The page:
What’s the Point of Atheist Temples?
Alain de Botton wants to build an “atheist temple” in London. This has a connection with some of the issues I dealt with recently around whether you could have ritual without religion, and whether similar or even identical forms and structures could be used without the religious element. I think it’s possible and reasonable, but despite that, and although I have a lot of sympathy with his preference for a positive, uplifting message, I can’t see any sense in de Botton’s proposal.
I’m not quite sure what the purpose of the building would be – de Botton explicitly calls it an atheist temple, and wants to show the positive side of atheism, but all the detail of the plans – the specifically designed height, the fossils, the human genome sequence – makes it sound more like a freeform science museum, containing nothing, as far as I can see, that would actually mark it out as atheist.
It’s as if he’s falling into the same basic error as various religious leaders, and confusing atheism and secularism. An absence of religion and religious imagery doesn’t make a building atheistic, it just means it isn’t theistic. Unless he’s going to have displays on “why religion is wrong”, or “Biblical errors” or similar (the sort of “aggressive and destructive” approach he decries in others), there’s nothing specifically atheist about the idea at all.
There’s also the problem that there isn’t any sort of atheist creed to base the temple on – a lack of belief in deities isn’t exactly a credal statement. A belief in Darwinism and the scientific method are common features among atheists, but they’re neither necessary nor sufficient. Plenty of people who don’t identify as atheists would assent to both of those beliefs, so attempting to co-opt them as atheist qualities would be both inaccurate and divisive, when it would surely be more productive (and more in keeping with de Botton’s general philosophy) to throw the doors wide and welcome all-comers to celebrate the wonders of the world we live in.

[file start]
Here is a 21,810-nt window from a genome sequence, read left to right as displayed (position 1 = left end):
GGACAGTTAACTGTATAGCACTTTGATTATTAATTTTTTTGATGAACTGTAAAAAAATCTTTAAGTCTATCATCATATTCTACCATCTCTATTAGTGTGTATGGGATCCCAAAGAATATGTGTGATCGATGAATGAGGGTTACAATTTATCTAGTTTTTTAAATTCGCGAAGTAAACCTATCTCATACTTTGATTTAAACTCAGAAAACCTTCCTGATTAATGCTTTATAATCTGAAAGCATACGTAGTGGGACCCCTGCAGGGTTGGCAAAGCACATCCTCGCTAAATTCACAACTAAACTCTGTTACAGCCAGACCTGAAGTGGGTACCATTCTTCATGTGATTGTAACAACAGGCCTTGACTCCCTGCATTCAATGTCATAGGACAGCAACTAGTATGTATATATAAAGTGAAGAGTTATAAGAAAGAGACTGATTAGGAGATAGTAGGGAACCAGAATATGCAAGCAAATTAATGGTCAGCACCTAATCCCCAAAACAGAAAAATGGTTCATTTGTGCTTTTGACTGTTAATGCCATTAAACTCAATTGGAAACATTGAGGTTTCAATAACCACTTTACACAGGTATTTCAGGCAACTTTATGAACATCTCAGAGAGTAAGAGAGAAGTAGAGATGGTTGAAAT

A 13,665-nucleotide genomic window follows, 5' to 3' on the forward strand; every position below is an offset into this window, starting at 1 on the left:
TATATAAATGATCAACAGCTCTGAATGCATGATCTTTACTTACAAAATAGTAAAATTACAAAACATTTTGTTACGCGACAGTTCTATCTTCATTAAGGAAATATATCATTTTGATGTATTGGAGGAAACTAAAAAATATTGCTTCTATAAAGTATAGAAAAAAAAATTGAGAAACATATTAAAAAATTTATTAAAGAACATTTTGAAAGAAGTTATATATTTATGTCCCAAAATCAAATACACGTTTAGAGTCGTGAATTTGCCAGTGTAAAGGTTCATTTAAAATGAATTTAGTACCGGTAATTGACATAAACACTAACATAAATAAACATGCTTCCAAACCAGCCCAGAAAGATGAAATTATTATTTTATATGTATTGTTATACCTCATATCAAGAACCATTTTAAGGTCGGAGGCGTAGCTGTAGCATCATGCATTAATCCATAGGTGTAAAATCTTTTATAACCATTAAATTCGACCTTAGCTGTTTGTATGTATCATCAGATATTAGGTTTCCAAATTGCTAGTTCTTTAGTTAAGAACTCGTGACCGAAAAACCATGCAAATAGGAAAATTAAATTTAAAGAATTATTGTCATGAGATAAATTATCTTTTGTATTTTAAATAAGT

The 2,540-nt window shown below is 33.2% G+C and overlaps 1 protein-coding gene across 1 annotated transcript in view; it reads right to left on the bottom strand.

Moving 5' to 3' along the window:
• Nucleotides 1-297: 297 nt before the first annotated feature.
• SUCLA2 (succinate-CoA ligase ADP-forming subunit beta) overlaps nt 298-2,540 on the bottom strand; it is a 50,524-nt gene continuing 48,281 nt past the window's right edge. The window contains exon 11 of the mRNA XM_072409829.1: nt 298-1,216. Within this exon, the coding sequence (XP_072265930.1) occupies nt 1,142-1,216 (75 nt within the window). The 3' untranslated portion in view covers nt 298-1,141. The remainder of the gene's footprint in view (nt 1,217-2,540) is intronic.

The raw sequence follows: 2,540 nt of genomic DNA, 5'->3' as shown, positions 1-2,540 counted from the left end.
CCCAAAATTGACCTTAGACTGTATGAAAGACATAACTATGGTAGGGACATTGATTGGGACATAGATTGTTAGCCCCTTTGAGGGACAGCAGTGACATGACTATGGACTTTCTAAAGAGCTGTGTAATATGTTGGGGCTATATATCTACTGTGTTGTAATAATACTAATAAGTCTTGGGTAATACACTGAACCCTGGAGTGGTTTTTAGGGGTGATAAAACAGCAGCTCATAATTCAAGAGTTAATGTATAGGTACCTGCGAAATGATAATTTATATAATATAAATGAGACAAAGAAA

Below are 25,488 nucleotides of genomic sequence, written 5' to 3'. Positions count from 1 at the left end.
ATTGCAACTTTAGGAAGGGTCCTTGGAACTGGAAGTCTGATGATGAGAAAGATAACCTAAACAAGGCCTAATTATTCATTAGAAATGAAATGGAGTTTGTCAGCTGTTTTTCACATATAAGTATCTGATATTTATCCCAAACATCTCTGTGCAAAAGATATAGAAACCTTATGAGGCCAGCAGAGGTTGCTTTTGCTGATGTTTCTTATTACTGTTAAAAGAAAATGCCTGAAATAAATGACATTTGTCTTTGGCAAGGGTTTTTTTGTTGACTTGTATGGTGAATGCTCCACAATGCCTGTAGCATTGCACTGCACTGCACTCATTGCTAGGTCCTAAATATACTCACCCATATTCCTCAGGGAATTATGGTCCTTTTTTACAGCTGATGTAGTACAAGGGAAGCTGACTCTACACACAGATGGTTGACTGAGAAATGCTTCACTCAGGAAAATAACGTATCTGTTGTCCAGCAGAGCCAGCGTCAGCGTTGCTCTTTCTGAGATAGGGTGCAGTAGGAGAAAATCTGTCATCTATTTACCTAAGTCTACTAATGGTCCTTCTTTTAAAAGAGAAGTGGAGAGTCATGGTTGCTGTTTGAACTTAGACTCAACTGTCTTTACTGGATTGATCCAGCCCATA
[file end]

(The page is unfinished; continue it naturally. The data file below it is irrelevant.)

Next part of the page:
The building could serve as a secular “temple to science and the universe”, which would avoid the problems of exclusivity and the lack of a distinctive, unique atheist belief, but we’ve effectively got those already, in the form of London’s excellent museums, and I don’t see any great demand for an additional one, so this would add very little beyond a bit of presentation and branding.
De Botton also says he wants to create inspiring architecture to generate a sense of awe, comparing it to the “feeling you get when you tip your head back in Ely cathedral”, but I don’t see why any new building with this aim needs to be aligned with a theological statement in order to be inspiring, or why anyone who wants inspiring architecture can’t appreciate it on its own terms wherever they find it. You might as well attempt to compose an atheist choral work as an alternative to Bach’s Mass in B minor.
He says he wants to give people a better perspective on life – I’d say the best perspective would be to acknowledge beauty wherever it arises and whatever its inspiration, and to put the money to a more practical use. I’m prepared to be convinced, but on the details I’ve heard so far, this sounds like a bizarre and unnecessary project.
Update 31/1/12: Alain de Botton has explained what he means in greater depth at Richard Wiseman’s blog. I can sort of see what he’s getting at, but it doesn’t seem to be saying anything very different from how I read him in the first place. Still unconvinced.